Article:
Questions for organisers

Have you considered the following issues, and whether you:

1. Have support from your institution – are you able to get reduce costs of room hire, facilities etc?

2. Can access website space be available and supported for a conference web site?

3. Can access efficient on-line registration (and payment) facilities?

4. Have organisational support from colleagues to set up and run the event?

5. Can obtain support grants or sponsorship from networks / organisations?

6. Can you provide a good social element for the meeting – conference dinner and mixer events?

7. Set a fee level to attract delegates and ensure breakeven / minor profit from the meeting?

8. Can you provide access to suitable accommodation and ensure the logistics of arrival at the conference venue is straight forward – providing a number of options for delegates is ideal, some will bring accompanying persons, others will have very restricted budget. Consider the physical journey for delegates and try to organise to make it as straightforward as possible.

Application/Expression of interest.

The SEGH board is keen to receive offers to host meetings or events falling into any of the above categories. The Board would like to receive a formal request containing as much information and outline of arrangements for the meeting. This will then be considered and in the event of competing bids for meetings, the Board will arrange a “vote” and the applicants informed of the board’s decision.

On behalf of the Society for Environmental Geochemistry & Health 22 November 2012

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Science in the News

Latest on-line papers from the SEGH journal: Environmental Geochemistry and Health

  • Cattle egrets as a biosentinels of persistent organic pollutants exposure 2014-06-01

    Abstract

    We investigated selected chlorinated pollutants (β-HCH, γ-HCH, DDDs, DDEs, o,p′-DDT, p,p′-DDT, heptachlor, aldrin, dieldrin, and endrin) in the Lahore and the Sialkot districts of Pakistan, using eggs of cattle egret (Bubulcus ibis) collected during May and June 2007. The pollutant with highest level and frequency was ΣDDT, followed by β-HCH, γ-HCH, heptachlor, aldrin, dieldrin, and endrin in descending order. The concentration(s) were significantly higher in Sialkot heronry for all the pollutants (except p,p′-DDT) than in Lahore. The values for DDTs, β-HCH, γ-HCH, and heptachlor were significantly higher (p < 0.05) in the egg(s) than in sediment(s) and in the chicks’ diet, due to biomagnification. Among DDTs analogues, p,p′-DDD was the major contaminant with >60 % of total DDT burden, reflecting the widespread aged as well as recent use of DDT as well as anaerobic degradation (DDD/DDE > 1 in many cases) in the nearby paddy soils. In few samples, p,p′-DDT/(DDD + DDE) > 0.5 suggested the recent emission patterns from surrounding contaminated areas of demolished DDT units and obsolete pesticide stores. The higher levels of HCHs (i.e., β-HCH) in the samples collected from Sialkot indicate exposure from long-term agricultural use. Overall, concentrations of all studied POPs were less than the threshold levels known to affect reproduction. Nevertheless, total DDTs and/or HCHs burdens in some eggs contained concentrations of greater than what would educe adverse effects on birds. This is among few studies on OCPs exposure to avian species, which provide the evidence of Pakistan’s contribution toward the Global POPs emission.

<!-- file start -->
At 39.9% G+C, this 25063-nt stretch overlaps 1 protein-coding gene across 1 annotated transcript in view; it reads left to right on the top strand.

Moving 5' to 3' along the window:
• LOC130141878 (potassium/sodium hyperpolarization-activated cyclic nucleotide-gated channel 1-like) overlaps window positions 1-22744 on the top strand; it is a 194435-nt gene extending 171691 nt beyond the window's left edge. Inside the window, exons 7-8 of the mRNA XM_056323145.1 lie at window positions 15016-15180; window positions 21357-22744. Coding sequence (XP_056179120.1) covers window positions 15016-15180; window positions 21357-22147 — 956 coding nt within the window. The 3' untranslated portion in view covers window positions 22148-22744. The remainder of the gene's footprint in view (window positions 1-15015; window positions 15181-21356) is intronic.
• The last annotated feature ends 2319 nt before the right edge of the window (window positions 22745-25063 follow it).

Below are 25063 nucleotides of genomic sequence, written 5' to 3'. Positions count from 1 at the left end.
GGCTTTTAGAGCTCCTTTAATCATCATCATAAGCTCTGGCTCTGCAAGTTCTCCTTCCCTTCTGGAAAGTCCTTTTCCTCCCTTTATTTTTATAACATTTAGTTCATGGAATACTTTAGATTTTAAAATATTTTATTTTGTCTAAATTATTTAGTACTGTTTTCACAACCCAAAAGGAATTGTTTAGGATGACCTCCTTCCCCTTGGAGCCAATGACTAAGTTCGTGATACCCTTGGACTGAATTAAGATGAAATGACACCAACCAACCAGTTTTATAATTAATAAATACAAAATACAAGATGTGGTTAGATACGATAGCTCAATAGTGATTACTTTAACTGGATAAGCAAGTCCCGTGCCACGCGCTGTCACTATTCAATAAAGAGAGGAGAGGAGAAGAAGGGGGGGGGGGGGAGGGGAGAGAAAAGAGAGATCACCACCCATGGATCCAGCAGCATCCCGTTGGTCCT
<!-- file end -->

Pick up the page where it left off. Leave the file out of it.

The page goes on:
• Ground water contamination with 238U, 234U, 235U, 226Ra and 210Pb from past uranium mining: cove wash, Arizona 2014-06-01

    Abstract